This is the sequel to "Romancing the Stone" where Jack and Joan have their yacht and easy life, but are gradually getting bored with each other and this way of life. Joan accepts an ... See full summary »
She's green and eager. He's seasoned and jaded. They're reporters for rival Chicago newspapers assigned to cover the same story. He offers tips and advice; she scoops him. Then, their snappy patter, repartee, and ripostes get romantic even as their competitive juices overflow. Will corrupt scientists at a chemical company whose goats give cancer-causing milk kill the cub and the columnist, or will they escape with their lives and their by-lines to hear wedding bells? Written by
Composer Elmer Bernstein wrote the original score for this film. That score was rejected by the filmmakers, and replaced last minute with David Newman's score. Some of the early movie posters actually showed Elmer's name as the composer. See more »
The lighting during the scene by the lake when Sabrina, completely naked and wet and hiding behind Peter to shield herself from the boy scouts, changes from shot to shot, at some points being early morning and in other shots being late afternoon. Sabrina's messy wet hair is also inconsistent during this scene. See more »
That this film fails on so many levels and still remains watchable, if not actually enjoyable, must be a credit to someone involved in the production; it's just not immediately clear who.
There are three main problems with the movie. One, the attempt to graft the noirish elements onto a hi-tech industrial-intrigue plot, which results in an uncomfortable mix of pulp culture from two generations: the hardboiled detectives of the '40s thrust into the realm of today's potboiler mystery bestsellers. Whereas the earlier style was streamlined, and relatively simple and focused, today's genre authors seemingly compete for who can make the most convoluted plot with sidetracks, red herrings and subplots galore. This contrast leaves the film trying to go in two directions at once.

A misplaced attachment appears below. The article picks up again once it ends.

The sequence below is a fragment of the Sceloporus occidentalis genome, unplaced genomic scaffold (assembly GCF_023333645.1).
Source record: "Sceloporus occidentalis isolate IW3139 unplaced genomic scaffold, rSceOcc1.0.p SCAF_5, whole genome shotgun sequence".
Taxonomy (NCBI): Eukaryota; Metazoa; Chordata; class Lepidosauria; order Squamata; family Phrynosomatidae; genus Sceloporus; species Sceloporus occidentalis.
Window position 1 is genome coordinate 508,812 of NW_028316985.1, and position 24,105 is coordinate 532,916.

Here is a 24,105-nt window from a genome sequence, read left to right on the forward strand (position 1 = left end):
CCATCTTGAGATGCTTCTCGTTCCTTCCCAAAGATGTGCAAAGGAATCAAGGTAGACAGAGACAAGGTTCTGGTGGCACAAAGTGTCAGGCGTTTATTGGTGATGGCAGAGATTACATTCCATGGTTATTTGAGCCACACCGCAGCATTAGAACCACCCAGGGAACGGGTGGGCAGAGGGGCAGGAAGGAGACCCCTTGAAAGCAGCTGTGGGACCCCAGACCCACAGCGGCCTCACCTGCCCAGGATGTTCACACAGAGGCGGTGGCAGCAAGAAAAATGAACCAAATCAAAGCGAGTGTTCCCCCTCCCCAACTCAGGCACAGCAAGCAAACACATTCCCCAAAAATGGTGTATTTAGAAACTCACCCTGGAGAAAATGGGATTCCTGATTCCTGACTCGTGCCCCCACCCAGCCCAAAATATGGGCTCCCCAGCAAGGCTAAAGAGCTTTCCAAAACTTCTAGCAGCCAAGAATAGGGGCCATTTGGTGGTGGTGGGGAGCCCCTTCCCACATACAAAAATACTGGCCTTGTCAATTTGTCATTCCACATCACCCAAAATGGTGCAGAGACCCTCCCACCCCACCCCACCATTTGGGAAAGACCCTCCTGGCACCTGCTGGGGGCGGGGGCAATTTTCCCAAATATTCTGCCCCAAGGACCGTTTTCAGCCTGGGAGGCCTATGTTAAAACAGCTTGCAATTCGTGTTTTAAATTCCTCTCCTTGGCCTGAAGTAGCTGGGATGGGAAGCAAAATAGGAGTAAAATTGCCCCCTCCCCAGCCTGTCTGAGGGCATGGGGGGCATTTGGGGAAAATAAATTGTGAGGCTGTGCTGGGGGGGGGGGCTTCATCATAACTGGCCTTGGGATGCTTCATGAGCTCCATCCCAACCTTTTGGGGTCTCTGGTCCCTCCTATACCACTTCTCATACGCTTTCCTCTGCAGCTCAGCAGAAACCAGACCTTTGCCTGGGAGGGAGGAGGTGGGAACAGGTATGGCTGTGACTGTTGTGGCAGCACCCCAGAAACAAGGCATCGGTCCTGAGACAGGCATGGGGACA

Two, the relationship between the leads is never quite satisfactory. Roberts and Nolte are just not cut out for their cut-out roles, and while they try gamely, it's tough to buy them as reporters who bicker, and almost impossible to imagine them falling in love, even though its obvious from the first reel that this is where the story will take them. Three, the film is far too long, and it becomes a chore to maintain attention and interest in what happens.
On the plus side, there are some redeeming features. The plot plays its cards close enough to its chest that some elements of the ending come as an untelegraphed surprise. The comic touches are successful enough, especially in the bickering between the two as they try to out-do each other in getting the scoop for their respective newspaper. The camera work and editing employ some tricks to freshen up some scenes and the cuts between them. The only problem here is that once the same trick is employed more than once or twice it becomes a little tiresome.
We're left with a very standard piece of work, but one that works just hard enough to keep it relatively entertaining but not quite memorable, even for Nolte and Roberts fans.
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